Don’t pour concrete on frozen ground
This is the first rule of cold-weather concrete pouring. You should never under any circumstances pour concrete onto frozen ground or ground that’s covered by ice or snow.
Doing this will substantially compromise its structural integrity and could potentially render any concrete you pour unusable. Use construction heaters or electric blankets on the ground before you pour your concrete to warm up the ground and prime it for pouring.
Don’t use cold tools
Can you pour concrete in the winter? Yes, but you’ll have to closely monitor its temperature as its setting. In addition to that, you’ll need to make sure that the tools you’re using aren’t too cold to handle the concrete.
Using cold tools or tarps on warm concrete defeats the purpose of warming up the ground and mixing hot water into your concrete. Your tools should be stored in a warm, dry place and should only be brought out once you’re ready to use them.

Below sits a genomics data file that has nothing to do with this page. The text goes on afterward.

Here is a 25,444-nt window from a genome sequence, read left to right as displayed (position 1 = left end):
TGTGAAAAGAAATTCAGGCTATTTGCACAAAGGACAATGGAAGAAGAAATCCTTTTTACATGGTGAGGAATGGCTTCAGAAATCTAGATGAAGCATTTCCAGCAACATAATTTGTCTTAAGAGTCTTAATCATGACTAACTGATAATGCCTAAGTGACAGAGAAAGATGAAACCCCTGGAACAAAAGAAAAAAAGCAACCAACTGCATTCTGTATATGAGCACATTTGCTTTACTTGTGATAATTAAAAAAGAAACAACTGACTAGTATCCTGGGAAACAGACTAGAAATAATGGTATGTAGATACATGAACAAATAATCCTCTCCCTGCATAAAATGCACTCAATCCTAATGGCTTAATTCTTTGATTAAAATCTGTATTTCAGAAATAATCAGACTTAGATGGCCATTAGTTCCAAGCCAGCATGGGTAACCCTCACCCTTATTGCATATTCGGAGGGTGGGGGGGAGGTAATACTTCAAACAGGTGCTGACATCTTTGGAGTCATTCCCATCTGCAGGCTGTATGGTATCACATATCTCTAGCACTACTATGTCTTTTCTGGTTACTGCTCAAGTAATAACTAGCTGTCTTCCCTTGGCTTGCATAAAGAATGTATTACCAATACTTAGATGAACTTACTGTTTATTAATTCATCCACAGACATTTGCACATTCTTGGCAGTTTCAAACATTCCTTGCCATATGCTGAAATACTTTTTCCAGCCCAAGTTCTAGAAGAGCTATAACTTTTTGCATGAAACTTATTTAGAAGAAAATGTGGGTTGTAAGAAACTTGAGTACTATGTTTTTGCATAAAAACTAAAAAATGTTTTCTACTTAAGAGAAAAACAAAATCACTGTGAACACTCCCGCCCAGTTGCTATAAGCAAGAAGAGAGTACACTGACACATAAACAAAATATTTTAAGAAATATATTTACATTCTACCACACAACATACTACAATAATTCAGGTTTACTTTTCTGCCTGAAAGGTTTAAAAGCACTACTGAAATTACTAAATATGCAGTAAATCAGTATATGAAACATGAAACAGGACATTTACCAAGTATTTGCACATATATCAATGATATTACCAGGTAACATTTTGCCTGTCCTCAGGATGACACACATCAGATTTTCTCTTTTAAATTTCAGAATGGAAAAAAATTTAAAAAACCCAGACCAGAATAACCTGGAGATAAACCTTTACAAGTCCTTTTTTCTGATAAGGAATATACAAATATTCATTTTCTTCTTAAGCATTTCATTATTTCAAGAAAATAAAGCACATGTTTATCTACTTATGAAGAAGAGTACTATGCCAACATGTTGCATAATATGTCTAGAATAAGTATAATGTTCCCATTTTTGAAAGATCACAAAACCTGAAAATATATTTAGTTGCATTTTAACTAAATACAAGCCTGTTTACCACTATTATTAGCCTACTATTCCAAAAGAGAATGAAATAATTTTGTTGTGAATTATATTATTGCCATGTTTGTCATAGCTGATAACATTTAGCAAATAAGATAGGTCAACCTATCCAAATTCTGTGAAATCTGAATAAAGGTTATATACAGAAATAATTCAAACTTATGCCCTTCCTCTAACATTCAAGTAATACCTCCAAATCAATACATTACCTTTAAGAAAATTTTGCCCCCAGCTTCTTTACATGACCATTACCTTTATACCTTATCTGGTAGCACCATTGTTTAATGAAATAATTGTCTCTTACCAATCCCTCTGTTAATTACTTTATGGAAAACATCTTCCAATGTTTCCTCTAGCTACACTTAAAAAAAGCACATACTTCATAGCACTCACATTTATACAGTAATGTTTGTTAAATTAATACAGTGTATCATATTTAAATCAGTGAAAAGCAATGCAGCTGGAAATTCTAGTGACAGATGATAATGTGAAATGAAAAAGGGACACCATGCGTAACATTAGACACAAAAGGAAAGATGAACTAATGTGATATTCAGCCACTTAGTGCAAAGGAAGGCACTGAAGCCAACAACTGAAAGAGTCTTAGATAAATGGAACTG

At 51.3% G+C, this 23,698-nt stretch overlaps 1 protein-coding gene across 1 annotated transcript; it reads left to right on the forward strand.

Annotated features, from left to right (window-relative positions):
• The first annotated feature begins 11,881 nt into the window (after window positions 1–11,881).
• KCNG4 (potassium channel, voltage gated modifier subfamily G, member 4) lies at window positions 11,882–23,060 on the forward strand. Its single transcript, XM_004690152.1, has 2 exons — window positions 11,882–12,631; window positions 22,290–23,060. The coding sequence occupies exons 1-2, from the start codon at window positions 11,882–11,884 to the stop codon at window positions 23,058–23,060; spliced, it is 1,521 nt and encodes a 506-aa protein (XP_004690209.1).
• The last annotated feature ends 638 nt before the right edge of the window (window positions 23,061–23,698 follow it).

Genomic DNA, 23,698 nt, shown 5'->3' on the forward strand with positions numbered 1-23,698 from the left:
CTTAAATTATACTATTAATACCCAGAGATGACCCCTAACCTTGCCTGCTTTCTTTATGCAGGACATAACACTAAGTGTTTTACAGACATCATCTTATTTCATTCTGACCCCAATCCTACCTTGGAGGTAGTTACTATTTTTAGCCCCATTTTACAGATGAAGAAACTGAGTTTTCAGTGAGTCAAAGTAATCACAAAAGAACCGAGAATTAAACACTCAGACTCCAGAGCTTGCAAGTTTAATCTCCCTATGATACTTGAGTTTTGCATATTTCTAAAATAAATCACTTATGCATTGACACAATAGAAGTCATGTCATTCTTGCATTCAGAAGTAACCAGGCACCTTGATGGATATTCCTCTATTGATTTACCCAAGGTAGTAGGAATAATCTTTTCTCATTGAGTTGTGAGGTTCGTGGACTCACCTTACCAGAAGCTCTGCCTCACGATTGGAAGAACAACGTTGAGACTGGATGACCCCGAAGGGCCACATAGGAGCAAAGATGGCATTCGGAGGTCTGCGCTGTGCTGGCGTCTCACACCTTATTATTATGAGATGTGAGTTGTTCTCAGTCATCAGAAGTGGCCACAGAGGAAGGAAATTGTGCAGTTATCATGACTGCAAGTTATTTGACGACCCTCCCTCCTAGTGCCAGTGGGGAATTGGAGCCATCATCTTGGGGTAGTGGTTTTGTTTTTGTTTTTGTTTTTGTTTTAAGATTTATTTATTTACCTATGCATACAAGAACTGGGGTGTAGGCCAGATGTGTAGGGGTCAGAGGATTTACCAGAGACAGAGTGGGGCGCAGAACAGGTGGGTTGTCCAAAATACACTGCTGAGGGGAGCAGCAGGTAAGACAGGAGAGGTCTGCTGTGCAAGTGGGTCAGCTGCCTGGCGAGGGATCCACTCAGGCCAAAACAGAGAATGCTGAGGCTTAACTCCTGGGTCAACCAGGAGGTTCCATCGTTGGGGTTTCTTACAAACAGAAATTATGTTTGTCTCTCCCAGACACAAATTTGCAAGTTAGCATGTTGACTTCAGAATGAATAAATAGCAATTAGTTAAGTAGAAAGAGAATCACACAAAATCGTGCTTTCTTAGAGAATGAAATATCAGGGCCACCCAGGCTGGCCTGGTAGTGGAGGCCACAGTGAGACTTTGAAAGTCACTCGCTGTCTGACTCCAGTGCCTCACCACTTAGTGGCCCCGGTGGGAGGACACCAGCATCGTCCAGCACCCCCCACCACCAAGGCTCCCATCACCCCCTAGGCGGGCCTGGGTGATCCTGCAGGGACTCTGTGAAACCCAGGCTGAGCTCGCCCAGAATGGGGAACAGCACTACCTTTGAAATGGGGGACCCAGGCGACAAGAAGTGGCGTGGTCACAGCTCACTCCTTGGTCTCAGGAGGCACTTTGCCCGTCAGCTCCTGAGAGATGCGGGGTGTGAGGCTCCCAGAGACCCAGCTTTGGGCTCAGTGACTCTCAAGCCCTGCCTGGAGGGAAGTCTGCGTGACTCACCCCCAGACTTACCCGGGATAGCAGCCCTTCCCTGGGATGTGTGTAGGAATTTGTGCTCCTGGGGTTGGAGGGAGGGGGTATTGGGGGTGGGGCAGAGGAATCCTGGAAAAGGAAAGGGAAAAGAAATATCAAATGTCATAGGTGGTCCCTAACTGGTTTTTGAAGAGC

Use quick-set additives
One of the biggest issues in cold-weather concrete pouring is the time that it takes the concrete to set once it’s poured. There are various steps you can take to all but guarantee that your concrete sets properly in frigid temperatures.
You can use quick-set products (additives designed to speed up set time) and hot water and add extra cement to accelerate the time it takes for your concrete to set.
Minimize bleed water
In colder climates, you want to limit the amount of bleed water present when pouring concrete. To do this, you can use vacuums or squeegees to swiftly remove the bleed water.
You can also use a concrete mix that contains a water-reducer to mitigate the longer bleeding times that occur when the temperatures are low.